Saracen did better but still lost 6c to $4.13 after beating costs and meeting financial year guidance, though that closing price was down on the 12-month high of $4.28 reached on Monday, and Northern Star eased back by 18c to $13.16 after hitting a 12-month price high on Tuesday of $14.06.
In contrast to the gold miners being buffeted by production news and investment downgrades, there was a different reaction to discovery news, with Focus Minerals making an overdue return to the winner’s circle with a rise of 18c to 44c after reporting excellent drill results from its Beasley Creek project in WA, with a best hit of 12.86 metres assaying 8.78 grams of gold a tonne.
At the top end of the Australian mining sector there was evidence of investor disquiet over recent developments at Rio Tinto and BHP, with both companies being sold off, Rio Tinto because of significant problems at its copper flagship project in Mongolia and BHP because of concern about management moves to spend more on environmental clean-up programs.
BHP fell by $1.30 to $40.49 and Rio Tinto fell by $6.73 to $95.94 with investment banks seeing lower prices ahead. Credit Suisse reckons Rio Tinto could fall to $92.
Fortescue Metals, arguably the biggest winner from the high iron ore price, also ran out of puff despite a strong production report, shedding 42c over the week to $8.26, a price which is down $1.30 on the 12-month high reached three weeks ago.
Other news which moved stocks, up or down, included:
- Lithium stocks climbing out of the cellar as iron ore and gold slipped, with Orocobre leading the way with a 26c rise to $2.90, followed by Liontown, up 3c to 16c, Pilbara Minerals, up 2c to 48c, and Altura, up 1c to 11c.
- Copper stocks had a mixed week. OZ Minerals posted steady June quarter production results to see its share price rise by 15c to $10.17. Sandfire had a strong quarter and lower costs but slipped 6c lower to $6.71 even as Morgan Stanley reinforced its buy tip on Sandfire and a price target of $8.45.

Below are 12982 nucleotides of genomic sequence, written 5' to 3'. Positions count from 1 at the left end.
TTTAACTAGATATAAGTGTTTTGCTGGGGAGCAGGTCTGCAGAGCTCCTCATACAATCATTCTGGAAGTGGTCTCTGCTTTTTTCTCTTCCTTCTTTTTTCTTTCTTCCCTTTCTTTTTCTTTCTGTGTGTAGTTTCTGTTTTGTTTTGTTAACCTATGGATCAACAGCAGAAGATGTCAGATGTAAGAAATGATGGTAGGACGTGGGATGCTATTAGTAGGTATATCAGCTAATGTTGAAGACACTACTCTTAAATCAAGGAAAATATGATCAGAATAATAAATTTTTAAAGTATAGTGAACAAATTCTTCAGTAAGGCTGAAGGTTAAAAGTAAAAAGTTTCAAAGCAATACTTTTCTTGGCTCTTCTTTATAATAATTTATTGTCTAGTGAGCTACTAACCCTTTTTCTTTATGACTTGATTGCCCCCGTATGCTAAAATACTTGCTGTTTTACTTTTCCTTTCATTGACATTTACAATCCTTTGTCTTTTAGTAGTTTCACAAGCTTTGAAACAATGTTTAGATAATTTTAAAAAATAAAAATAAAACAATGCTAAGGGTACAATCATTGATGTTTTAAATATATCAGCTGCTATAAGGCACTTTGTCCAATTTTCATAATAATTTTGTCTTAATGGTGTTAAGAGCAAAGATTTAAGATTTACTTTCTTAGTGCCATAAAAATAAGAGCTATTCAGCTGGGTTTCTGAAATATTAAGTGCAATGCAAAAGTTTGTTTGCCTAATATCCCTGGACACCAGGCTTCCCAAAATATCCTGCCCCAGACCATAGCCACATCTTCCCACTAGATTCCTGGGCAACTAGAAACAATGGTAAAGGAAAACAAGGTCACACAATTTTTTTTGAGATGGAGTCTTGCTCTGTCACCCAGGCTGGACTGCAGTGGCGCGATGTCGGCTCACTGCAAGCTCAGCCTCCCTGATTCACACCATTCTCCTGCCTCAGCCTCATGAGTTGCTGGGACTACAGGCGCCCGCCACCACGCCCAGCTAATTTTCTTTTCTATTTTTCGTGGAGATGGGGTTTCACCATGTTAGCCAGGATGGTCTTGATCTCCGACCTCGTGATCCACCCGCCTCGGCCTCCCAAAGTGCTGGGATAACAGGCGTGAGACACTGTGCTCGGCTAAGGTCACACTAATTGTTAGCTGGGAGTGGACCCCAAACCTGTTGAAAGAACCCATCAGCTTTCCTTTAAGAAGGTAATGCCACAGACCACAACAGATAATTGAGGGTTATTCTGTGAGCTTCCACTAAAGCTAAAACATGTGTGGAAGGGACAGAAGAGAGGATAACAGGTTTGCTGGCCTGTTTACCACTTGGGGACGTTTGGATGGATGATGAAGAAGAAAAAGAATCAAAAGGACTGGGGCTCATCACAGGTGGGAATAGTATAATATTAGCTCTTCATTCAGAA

- Adriatic Metals also paid a price for arriving after a successful period of travel with a 10c share price loss to $1.06 after reporting a maiden mineral resource for its Rupice polymetallic project in Bosnia.
- Nickel stocks were mixed despite growing interest in the metal and a promising increase in its price over the past two months. Mincor slipped 5c to 45.5c while Panoramic added 4c to 38c and Western Areas was steady at $2.40.
- S2R said it had intersected more nickel while drilling at its Polar Bear prospect in WA, with a best hit of 17.83m at 0.75% nickel, including 0.75m at 2.41% nickel. On the market, the stock initially moved up by 2c to 14c before settling at 12c, steady for the week.
- Swick Mining Services demonstrated that it’s sometimes the service providers who do best out of mining with an announcement that the order book for its drilling rigs and mineral analysis operations had grown to $353 million, news which boosted Swick by 5c to 27c, and
- Galena Mining said a feasibility study into its Abra lead project in WA had produced an outstanding financial result which could see a mine deliver lead and silver at a lead-equivalent cash cost of US41 cents, comfortably below the latest lead price of 93c – though on the market Galena lost 1.5c to 36.5c.